Despite the long history of outdoor learning in Scotland, there has been a decline in children participating in it. Curriculum for excellence emphasises it, but it is not being delivered consistently. It is often charities that deliver it. Too many local authorities have withdrawn from directly supporting it because they are under serious budget pressure, but with the support of charitable bodies and existing public environment agencies, the cost of supporting outdoor learning is not prohibitive. I hope that the Scottish Government and the new administrations in councils across the country will take that into consideration and will look at how they can support outdoor learning for every child in Scotland.

Photo of Richard Lochhead Richard Lochhead Scottish National Party

I am pleased to be able to support Brian Whittle’s motion on the heritage and environmental conservation charities’ contribution to outdoor learning in Scotland. I wanted to speak in the debate because it is about an issue that is close to my heart—especially as a former environment secretary. In that role, I came across many fantastic projects the length and breadth of Scotland, through which children were being introduced to Scotland’s amazing countryside and natural environment. Like Ross Greer, I want to ensure that central Government, as well as local government, non-governmental organisations, charities and everyone else who has a role to play, gets behind the massive potential of outdoor learning for Scotland’s children and future generations.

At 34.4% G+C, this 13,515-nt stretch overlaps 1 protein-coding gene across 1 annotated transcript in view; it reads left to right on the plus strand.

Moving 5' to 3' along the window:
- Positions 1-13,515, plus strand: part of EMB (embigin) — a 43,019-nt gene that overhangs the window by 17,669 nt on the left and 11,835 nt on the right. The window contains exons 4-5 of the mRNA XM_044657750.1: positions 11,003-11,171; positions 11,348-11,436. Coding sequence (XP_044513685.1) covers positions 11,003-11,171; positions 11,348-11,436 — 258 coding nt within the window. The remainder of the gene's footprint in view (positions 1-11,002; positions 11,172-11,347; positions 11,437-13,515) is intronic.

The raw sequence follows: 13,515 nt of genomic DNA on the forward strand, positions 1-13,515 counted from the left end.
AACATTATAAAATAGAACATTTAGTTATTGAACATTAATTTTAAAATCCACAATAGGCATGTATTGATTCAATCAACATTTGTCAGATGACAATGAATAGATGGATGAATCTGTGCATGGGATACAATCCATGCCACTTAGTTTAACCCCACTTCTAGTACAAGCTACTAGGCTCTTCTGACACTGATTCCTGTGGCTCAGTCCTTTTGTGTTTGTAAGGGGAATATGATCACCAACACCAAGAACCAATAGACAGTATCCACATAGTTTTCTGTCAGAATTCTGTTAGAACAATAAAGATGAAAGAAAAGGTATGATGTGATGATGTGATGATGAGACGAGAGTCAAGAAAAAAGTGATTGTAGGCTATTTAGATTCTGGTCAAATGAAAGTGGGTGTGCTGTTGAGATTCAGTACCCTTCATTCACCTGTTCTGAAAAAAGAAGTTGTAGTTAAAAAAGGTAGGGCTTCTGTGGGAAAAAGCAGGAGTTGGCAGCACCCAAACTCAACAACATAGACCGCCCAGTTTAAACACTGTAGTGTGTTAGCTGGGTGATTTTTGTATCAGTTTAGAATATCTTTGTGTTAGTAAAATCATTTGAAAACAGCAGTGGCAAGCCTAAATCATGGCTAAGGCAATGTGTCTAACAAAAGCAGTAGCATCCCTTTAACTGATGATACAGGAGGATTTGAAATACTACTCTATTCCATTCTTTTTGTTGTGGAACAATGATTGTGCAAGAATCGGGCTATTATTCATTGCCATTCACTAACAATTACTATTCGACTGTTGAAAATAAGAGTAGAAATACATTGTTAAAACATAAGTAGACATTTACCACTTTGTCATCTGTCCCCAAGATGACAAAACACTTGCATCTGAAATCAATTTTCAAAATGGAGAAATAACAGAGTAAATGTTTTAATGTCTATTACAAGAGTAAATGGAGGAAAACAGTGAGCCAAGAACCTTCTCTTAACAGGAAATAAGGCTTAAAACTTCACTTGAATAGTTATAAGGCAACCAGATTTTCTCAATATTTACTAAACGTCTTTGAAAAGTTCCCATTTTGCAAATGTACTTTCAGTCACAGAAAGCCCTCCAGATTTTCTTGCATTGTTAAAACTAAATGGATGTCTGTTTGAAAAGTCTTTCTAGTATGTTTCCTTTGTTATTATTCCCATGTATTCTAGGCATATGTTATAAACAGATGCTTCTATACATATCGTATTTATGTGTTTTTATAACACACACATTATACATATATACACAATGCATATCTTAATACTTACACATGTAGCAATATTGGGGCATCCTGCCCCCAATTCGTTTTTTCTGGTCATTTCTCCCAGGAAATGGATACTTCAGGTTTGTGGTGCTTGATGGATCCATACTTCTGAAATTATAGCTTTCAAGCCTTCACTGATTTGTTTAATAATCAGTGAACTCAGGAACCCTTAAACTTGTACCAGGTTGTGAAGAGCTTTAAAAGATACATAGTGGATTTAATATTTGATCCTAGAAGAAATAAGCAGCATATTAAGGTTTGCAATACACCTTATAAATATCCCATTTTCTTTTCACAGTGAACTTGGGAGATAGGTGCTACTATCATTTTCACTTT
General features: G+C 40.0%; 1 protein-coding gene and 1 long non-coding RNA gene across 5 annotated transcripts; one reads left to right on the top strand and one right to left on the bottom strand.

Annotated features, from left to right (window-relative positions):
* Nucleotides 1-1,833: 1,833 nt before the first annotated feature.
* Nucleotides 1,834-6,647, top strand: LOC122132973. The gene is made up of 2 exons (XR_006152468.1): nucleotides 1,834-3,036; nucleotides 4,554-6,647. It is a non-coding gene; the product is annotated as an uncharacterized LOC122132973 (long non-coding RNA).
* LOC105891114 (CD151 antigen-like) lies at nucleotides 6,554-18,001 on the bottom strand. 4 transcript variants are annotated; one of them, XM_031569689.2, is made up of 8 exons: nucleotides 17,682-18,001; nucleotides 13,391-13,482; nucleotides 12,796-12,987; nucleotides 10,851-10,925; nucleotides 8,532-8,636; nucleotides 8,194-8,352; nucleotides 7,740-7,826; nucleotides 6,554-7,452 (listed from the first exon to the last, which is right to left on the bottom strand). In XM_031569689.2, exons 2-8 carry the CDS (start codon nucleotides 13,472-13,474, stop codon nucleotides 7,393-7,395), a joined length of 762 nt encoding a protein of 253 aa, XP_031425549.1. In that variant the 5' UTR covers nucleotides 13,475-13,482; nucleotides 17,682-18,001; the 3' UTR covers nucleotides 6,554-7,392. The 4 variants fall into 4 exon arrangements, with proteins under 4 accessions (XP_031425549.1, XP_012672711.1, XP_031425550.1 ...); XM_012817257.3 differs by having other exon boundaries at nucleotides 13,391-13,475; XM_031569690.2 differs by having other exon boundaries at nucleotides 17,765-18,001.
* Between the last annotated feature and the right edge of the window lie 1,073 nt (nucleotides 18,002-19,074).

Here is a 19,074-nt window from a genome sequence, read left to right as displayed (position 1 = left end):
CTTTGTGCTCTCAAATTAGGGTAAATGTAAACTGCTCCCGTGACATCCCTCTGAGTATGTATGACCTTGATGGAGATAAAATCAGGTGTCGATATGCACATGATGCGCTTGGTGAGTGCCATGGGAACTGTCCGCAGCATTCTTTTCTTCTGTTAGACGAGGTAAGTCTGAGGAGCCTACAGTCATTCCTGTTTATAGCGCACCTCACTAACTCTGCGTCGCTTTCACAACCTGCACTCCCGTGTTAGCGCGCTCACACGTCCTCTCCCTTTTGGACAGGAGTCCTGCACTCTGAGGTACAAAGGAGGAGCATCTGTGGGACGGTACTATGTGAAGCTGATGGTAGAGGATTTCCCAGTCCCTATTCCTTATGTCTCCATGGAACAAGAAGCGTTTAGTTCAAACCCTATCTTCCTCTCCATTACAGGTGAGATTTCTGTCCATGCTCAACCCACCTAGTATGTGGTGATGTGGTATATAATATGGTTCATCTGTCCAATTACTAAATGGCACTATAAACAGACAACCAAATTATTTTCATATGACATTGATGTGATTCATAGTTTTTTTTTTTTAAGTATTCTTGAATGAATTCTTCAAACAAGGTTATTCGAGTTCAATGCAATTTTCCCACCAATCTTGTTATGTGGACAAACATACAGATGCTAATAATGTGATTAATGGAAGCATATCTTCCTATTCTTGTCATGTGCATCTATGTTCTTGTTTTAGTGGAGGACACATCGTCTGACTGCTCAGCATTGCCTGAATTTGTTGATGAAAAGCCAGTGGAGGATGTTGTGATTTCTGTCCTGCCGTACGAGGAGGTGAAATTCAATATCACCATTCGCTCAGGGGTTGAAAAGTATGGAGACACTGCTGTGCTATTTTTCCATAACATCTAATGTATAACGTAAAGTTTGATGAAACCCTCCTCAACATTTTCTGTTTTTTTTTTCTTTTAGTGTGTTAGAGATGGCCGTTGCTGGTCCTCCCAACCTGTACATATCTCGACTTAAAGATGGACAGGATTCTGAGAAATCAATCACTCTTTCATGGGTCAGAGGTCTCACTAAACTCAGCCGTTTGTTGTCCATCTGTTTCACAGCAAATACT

Brian Whittle started his speech by speaking of marine wildlife and the need to highlight to our younger people some of the issues that face it. That is something that I also support, especially as I am a newly appointed species champion for the minke whale. That is now on the record. I also want to use this opportunity to say that a week or two ago I had the privilege of speaking at the launch event for the visit to Scottish waters of the Greenpeace vessel Beluga II, which is going round Scotland’s coasts highlighting the blight to our natural environment that is caused by ocean plastics. That is becoming an increasingly serious issue, which our children in school projects and young people of all ages are taking a much closer interest in, as we parliamentarians should.

Recently I had discussions with academics who are looking very closely at some of the issues that we are discussing—in particular, Professor Pete Higgins, who is professor of outdoor and environmental education at the Moray house school of education at the University of Edinburgh, and his colleague Dr Beth Christie. For a number of years, they have not only served on ministerial working groups, but have been doing research into the benefits of outdoor education, particularly for our children. One of their recent literature reviews was called “The impact of outdoor learning experiences on attitudes to sustainability: a review of literature”, which picks up themes that members have made in the debate in that it states that the more outdoor education our children experience, the more they connect to our environment and environmental issues. Beth Christie said in the review that